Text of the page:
Cottontail rabbit papillomavirus (CRPV) was the first DNA virus shown to be tumorigenic. The virus has since been renamed and is officially known as Sylvilagus floridanus papillomavirus 1 (SfPV1). Since its inception as a surrogate preclinical model for high-risk human papillomavirus (HPV) infections, the SfPV1/rabbit model has been widely used to study viral - host interactions and has played a pivotal role in the successful development of three prophylactic virus-like particle vaccines. In this review, we will focus on the use of the model to gain a better understanding of viral pathogenesis, gene function and host immune responses to viral infections. We will discuss the application of the model in HPV-associated vaccine testing, in therapeutic vaccine development (using our novel HLA-A2.1 transgenic rabbits) and in the development and validation of novel anti-viral and anti-tumour compounds. Our goal is to demonstrate the role the SfPV1/ rabbit model has played, and continues to play, in helping to unravel the intricacies of papillomavirus infections and to develop tools to thwart the disease. This article is part of the theme issue 'Silent cancer agents: multi-disciplinary modelling of human DNA oncoviruses'.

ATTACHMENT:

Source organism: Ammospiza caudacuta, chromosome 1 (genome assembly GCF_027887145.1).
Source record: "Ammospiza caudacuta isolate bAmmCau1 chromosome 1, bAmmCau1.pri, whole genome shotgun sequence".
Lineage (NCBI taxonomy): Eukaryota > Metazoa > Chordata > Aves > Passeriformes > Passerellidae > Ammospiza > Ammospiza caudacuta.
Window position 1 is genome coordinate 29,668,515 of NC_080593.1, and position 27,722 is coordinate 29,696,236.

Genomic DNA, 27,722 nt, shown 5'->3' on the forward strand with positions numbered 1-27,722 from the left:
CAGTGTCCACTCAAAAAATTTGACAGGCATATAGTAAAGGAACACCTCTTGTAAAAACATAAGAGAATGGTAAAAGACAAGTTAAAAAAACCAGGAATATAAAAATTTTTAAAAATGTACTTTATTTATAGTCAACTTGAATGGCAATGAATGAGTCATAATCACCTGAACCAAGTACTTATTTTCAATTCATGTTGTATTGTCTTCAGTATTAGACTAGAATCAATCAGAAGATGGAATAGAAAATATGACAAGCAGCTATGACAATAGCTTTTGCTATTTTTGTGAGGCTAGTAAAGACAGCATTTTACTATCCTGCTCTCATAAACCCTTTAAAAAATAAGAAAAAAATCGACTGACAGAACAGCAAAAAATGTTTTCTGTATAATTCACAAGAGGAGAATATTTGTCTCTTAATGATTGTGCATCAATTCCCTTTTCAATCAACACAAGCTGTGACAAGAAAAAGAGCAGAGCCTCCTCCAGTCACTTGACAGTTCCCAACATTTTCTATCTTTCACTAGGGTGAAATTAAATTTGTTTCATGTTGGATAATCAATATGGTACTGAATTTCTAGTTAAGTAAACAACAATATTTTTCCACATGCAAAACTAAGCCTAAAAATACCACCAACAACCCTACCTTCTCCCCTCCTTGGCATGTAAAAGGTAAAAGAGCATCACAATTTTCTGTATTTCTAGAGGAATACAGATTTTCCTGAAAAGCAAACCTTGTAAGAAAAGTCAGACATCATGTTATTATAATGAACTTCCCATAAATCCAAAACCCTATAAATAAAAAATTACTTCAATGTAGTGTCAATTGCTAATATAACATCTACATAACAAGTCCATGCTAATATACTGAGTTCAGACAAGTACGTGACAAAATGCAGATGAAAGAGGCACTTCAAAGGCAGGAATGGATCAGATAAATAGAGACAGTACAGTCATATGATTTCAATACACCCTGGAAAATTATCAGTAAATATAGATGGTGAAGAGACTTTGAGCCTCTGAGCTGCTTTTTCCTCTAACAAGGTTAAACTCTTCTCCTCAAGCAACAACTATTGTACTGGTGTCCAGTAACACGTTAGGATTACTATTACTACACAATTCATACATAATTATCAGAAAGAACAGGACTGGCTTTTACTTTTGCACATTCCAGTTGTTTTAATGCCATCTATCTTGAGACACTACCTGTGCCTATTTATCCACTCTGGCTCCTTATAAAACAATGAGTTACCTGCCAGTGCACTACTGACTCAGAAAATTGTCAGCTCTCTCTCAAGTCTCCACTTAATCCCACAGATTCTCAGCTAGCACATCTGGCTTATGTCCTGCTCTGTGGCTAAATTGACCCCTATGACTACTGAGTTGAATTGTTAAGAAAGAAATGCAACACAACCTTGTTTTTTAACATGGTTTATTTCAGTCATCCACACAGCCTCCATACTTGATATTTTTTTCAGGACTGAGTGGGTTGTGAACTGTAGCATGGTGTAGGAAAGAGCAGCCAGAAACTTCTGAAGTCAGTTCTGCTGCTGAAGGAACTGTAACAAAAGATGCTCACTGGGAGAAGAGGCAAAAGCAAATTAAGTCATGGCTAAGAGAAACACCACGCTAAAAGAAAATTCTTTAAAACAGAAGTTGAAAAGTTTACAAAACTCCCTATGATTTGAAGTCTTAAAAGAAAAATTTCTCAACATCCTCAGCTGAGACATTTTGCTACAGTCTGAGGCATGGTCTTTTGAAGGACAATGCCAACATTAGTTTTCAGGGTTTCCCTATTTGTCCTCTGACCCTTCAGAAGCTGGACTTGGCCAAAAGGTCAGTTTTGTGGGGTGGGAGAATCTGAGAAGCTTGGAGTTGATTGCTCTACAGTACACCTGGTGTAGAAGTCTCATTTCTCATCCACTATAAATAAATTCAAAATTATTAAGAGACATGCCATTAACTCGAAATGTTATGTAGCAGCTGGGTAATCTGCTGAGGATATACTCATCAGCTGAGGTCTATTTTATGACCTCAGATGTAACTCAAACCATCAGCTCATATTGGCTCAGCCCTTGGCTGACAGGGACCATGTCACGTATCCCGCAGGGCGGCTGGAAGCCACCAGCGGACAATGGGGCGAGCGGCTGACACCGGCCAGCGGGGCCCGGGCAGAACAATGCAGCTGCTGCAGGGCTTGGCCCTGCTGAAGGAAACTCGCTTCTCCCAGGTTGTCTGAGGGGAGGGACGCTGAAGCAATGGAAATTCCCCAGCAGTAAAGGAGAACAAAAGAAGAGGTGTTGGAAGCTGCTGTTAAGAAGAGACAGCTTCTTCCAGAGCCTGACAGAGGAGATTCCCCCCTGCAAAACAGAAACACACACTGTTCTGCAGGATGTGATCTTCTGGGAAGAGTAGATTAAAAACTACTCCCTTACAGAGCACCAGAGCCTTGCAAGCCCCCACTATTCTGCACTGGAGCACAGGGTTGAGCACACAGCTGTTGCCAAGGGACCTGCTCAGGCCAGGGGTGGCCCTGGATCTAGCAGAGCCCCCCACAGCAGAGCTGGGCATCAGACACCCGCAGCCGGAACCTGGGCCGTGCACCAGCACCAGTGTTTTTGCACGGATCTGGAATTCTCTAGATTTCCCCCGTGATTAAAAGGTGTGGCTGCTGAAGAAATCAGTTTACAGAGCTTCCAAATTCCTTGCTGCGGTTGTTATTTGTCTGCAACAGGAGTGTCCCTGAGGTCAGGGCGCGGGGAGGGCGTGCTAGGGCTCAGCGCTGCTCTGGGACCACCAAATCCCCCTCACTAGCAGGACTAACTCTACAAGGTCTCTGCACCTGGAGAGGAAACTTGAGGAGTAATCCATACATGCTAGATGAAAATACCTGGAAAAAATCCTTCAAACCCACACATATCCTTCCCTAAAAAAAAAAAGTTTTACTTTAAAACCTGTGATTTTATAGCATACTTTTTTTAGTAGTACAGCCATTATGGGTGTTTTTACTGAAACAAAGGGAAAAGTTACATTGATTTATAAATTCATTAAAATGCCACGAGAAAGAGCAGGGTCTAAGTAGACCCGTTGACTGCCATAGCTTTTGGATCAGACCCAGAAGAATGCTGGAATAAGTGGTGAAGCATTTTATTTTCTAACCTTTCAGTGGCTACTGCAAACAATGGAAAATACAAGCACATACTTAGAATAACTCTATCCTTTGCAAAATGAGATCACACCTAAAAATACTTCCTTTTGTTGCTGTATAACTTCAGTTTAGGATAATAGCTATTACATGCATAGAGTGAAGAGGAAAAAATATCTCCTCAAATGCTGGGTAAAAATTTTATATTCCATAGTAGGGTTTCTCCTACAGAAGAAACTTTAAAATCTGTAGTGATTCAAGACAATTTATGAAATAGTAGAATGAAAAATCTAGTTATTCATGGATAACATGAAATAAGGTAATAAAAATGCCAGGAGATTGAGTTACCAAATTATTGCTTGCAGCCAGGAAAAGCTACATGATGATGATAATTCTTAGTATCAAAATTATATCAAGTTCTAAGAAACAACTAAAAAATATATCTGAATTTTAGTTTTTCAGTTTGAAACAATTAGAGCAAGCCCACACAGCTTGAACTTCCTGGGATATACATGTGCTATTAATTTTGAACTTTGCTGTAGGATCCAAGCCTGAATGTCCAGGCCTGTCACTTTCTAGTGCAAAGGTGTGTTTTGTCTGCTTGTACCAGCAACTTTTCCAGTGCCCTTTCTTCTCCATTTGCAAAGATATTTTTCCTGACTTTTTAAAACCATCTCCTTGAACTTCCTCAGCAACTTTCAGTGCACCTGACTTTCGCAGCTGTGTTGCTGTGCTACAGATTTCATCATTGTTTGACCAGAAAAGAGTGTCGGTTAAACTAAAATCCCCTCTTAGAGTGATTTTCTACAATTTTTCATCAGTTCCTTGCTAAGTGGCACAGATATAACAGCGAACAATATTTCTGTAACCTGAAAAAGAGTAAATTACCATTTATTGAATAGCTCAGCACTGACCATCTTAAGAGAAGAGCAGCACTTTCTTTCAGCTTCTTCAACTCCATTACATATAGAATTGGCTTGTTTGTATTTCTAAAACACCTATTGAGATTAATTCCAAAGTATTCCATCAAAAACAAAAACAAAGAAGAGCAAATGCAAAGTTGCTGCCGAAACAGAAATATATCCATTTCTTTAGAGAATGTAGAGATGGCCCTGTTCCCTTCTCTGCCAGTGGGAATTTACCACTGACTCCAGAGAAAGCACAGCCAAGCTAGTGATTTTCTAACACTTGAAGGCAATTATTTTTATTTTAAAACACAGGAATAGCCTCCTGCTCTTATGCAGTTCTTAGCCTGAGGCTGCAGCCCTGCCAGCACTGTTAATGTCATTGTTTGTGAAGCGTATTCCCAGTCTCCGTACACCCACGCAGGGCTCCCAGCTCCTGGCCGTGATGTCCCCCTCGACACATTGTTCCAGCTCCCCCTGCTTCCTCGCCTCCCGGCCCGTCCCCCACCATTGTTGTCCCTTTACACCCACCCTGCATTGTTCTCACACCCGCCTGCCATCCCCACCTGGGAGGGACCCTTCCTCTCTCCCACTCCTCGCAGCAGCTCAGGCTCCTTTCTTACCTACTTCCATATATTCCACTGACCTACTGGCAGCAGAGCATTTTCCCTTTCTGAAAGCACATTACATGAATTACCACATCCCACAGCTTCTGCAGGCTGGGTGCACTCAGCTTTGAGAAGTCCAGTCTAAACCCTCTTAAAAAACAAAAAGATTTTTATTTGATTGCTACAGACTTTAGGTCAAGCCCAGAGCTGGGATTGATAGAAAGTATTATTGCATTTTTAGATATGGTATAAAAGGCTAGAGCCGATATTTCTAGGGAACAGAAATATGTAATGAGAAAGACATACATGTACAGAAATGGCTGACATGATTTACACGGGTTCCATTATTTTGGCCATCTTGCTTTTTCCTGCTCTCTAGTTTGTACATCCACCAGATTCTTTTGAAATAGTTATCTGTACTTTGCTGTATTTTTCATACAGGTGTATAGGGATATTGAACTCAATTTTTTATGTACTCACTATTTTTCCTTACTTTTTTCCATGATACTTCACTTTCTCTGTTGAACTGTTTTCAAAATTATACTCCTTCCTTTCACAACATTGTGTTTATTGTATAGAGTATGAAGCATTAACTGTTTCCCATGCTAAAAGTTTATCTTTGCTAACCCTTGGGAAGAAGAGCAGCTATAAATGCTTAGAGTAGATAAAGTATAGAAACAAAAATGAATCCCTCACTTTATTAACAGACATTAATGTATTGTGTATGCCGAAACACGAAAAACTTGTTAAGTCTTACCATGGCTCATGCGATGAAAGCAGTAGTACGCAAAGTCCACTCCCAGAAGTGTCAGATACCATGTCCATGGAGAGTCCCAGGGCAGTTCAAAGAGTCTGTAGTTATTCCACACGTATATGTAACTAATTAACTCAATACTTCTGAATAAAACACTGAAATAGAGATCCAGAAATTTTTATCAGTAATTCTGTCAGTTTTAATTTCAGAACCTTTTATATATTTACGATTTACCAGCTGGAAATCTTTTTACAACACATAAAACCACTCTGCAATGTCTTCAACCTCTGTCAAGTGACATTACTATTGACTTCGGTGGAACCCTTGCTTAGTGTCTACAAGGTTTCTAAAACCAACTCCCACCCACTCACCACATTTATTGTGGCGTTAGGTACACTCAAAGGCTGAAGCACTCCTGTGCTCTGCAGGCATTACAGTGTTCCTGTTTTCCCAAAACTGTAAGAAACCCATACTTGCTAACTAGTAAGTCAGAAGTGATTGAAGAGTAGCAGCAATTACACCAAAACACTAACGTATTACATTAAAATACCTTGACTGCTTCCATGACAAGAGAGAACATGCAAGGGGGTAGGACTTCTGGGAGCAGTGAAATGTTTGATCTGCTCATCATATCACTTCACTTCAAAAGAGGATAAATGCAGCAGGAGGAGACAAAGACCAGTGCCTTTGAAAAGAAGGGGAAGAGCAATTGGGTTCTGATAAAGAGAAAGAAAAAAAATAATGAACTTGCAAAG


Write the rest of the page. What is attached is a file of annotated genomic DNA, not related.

|Original language||English (US)|
|Journal||Philosophical Transactions of the Royal Society B: Biological Sciences|
|State||Published - 2019|
All Science Journal Classification (ASJC) codes
- Biochemistry, Genetics and Molecular Biology(all)
- Agricultural and Biological Sciences(all)